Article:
Talking about your platform doesn’t have to be hard or embarrassing or awkward. Even authors with the smallest of platforms can make a big splash if they pay attention to these do’s and don’ts. And DON’T FORGET to include those do’s in your proposals!

Have you struggled with communicating your platform? Or maybe you found a way to present it in a really favorable light? Share your stories!

Posted in Marketing and Platforms | 8 Comments »

Ask the Agent: What do I do with a bad review?

September 3, 2014 | Written by Chip MacGregor

Someone wrote to say, “I got a terrible review on Amazon. I hate even going there to look at it. Tell me, what do you do with a bad review?”

You know, one of the things unpublished authors don’t realize is that once you put something into print, it’s there forever. If you say something stupid, you’re stuck with it. You can go to the person and apologize, but the words are still out there, waiting to be discovered by millions of other potential readers who will never get to hear your personal explanation or apology.

Writing is a scary thing.

I’ve often done fairly blunt assessments of books and articles, and at times I’ve hurt people’s feelings. But I never set out to do that. I mean, it’s not like I saw the book, didn’t like the author, and decided to toast them just for fun. When I’ve said something was stupid or badly written, it was because I was trying to offer an honest evaluation of a project. But that’s not universally respected. Let’s face it — plenty of people ONLY want you to stay something nice, or to say nothing at all.

So if you’re asked to review a book that’s awful, what are you supposed to do? Lie about it? It seems to me like the best thing to do is to be honest but as gracious as possible, speaking the truth (or at least the truth as you see it) in love. It’s those sorts of jobs that can get you into trouble.

Unfortunately, a bad review like that can hurt an author’s career (to say nothing of the author’s feelings). So I find that when I’m simply asked to review a book for a friend, I tend to simply stay away from reviewing a book I didn’t love. That means the title will get a falsely-positive set of reviews, but I don’t have to deal with any fallout. Maybe that’s why so many of us tend to discount what we read on Amazon — we’ve seen too many reviews from mothers and friends to accept the glowing evaluations as honest. On the other hand, if a magazine or website hires me to do a review, I have to be as honest as possible, even if that means sounding critical.

A while back I did an interview with an online magazine. It was just a Q-and-A thing, and it was fun. I was maybe a little acerbic at times, but the whole tenor of the thing was to give good info to people in an entertaining way. As a response, one writer who didn’t like my answers because I clearly wasn’t religious enough decided to create her own “Chip MacGregor Is A Heretic” website. (I’m not making this up. She was particularly concerned because I poked fun at “a conservative Christian home-school mom in blue denim jumper and her hair in a bun.” Which, you’ve got to admit, is a fairly decent description. I had to laugh at the two women who wrote in to defend blue denim jumpers.) Anyway, she got a bit personal, and when one person wrote in to say to her, “you know, you sound a little upset about all this,” the creator of the site went to great lengths to explain that she’s not mad, she’s standing up for truth, justice, the American way, blah blah blah.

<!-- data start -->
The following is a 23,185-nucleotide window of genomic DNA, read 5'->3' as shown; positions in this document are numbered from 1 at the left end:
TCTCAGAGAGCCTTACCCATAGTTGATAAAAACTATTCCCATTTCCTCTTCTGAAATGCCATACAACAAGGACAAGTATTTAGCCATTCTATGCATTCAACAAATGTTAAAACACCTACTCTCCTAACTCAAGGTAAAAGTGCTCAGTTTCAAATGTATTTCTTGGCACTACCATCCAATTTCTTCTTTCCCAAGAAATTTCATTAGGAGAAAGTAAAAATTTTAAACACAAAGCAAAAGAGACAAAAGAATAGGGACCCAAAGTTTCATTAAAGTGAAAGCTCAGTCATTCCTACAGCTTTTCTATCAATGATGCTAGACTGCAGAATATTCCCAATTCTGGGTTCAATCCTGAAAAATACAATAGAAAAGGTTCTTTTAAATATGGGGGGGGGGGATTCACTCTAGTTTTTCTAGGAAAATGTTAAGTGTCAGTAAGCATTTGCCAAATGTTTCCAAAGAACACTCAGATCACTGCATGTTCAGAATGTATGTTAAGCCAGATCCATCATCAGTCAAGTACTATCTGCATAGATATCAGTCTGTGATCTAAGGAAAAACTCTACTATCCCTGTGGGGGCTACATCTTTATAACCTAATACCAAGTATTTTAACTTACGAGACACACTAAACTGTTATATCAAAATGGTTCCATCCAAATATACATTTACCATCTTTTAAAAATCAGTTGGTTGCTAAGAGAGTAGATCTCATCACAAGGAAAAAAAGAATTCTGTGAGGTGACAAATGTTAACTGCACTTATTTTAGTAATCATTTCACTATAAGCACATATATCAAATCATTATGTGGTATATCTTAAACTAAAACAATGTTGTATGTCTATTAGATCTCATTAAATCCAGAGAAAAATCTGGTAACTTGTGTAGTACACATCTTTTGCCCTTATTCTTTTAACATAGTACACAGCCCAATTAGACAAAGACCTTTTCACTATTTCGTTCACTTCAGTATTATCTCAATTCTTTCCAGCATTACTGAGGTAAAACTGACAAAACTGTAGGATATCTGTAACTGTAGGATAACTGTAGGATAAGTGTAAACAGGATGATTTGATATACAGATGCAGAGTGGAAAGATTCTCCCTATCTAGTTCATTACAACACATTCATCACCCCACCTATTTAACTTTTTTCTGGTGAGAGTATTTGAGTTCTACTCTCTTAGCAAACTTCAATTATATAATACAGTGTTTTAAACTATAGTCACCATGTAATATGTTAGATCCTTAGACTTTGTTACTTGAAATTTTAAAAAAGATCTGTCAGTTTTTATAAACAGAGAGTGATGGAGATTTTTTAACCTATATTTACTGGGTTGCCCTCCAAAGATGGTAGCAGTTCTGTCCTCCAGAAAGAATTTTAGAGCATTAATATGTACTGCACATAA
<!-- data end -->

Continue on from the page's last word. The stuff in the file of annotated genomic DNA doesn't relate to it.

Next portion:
What she failed to mention was that I’d toasted her a couple times on an ezine for saying really stupid things. So this was her way of getting back. Except it doesn’t work that way. You rarely win anything by attacking someone. And you NEVER win anything by attacking back. A couple of times I’ve worked with authors who wanted to write in a defense or a clarification after experiencing a bad review. They wanted to go onto Amazon and defend themselves. But offering an explanation for a bad review never works. My advice? Forget it. Put the bad review in a box, set it behind you, and move on. We all get bad reviews, we all get some personal attacks, we’re all going to face readers or reviewers who sometimes JUST DON’T LIKE US. That’s life.

That’s especially true with books, where beauty is in the eye of the beholder. You might write something you think is deep and thoughtful — but a reader might find it silly and turgid. Guess what? That’s the life of the writer. If you can’t live with it, pick a different career. NOBODY is universally beloved in this business. (There were people who hated Mark Twain. There are people who buy the silly horror-porn written by Joe Konrath and think it’s enjoyable. Different strokes for different folks.)

Look, when someone attacked me, I should have brushed it off. When I responded negatively to her, SHE should have brushed it off. The fact is, none of us can read the minds of others. I don’t really know what she was thinking — maybe I really AM a heretic. Maybe she really doesn’t like me (hard to believe, since I’m so wonderful, but it’s happened to me before). Or maybe, just maybe, hers was an honest response, and I should just shut up about it. There’s something to be said for keeping your mouth shut and not whining.

Kurt Vonnegut once talked about the unfairness of personal attacks in bad reviews, claiming rage and loathing for a novel is “preposterous. He or she is like a person who has put on full armor and attacked a hot fudge sundae.” When you get a bad review, recognize the attack for what it is (small-mindedness, misunderstanding, a chance for the attacker to make herself feel better, or, perhaps most commonly, an honest response to something not suited to the reviewer’s tastes). Then forget about it. Go read a positive review to make up for it, forget the bad one, and move on to something else.

-Yes, you’ve read this before! I pulled it out from the 2012 files because I got the question a couple more times!

Posted in Current Affairs, Publishing | 18 Comments »